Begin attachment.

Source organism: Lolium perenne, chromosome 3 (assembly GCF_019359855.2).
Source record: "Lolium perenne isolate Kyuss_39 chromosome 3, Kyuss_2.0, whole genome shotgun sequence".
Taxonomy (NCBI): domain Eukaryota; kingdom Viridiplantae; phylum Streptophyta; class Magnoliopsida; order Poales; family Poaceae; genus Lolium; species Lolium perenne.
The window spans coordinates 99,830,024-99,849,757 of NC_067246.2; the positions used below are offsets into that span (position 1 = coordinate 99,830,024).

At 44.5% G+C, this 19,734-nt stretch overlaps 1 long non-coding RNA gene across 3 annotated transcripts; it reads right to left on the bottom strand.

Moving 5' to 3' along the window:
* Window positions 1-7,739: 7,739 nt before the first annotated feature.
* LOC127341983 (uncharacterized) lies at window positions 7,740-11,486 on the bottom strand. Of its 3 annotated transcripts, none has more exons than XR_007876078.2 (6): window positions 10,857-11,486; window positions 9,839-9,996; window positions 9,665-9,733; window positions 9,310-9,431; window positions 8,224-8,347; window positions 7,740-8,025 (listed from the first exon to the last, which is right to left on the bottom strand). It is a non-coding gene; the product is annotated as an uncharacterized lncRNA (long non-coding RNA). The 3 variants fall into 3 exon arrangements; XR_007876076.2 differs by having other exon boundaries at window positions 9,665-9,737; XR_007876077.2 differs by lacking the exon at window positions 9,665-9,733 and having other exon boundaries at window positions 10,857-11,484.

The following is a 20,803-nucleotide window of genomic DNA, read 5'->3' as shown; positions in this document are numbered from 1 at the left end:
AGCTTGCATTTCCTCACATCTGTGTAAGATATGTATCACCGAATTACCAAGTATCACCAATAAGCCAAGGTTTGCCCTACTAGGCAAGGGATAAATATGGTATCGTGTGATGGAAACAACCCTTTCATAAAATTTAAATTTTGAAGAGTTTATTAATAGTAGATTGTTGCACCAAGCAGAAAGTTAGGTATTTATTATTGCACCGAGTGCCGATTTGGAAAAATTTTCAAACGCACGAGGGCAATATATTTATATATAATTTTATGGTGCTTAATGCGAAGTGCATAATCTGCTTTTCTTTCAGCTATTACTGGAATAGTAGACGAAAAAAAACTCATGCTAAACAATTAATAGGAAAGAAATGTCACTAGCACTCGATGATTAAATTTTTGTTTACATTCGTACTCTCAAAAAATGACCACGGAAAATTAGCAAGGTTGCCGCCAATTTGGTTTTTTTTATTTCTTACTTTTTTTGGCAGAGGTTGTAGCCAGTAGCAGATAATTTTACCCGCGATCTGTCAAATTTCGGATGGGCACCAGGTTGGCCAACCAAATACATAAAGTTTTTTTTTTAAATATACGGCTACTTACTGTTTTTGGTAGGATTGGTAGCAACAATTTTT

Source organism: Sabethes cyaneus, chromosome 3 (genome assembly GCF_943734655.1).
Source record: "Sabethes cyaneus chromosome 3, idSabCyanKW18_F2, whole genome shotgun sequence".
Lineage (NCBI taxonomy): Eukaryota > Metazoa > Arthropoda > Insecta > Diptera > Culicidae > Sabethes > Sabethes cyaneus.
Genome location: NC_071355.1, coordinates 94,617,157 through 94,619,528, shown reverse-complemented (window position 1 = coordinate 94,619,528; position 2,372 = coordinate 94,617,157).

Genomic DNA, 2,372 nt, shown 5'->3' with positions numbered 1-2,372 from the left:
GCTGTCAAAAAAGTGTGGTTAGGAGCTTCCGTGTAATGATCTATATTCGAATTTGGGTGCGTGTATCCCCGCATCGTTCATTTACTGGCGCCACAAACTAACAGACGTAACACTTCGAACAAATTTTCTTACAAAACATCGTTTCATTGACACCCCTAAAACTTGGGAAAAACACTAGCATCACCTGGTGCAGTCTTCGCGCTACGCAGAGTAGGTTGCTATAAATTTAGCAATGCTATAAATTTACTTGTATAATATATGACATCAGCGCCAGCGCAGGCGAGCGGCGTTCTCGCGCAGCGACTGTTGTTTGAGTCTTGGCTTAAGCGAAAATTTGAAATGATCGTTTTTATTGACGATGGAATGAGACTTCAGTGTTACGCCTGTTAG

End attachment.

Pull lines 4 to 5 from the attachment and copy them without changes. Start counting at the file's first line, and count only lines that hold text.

The window spans coordinates 99,830,024-99,849,757 of NC_067246.2; the positions used below are offsets into that span (position 1 = coordinate 99,830,024).

At 44.5% G+C, this 19,734-nt stretch overlaps 1 long non-coding RNA gene across 3 annotated transcripts; it reads right to left on the bottom strand.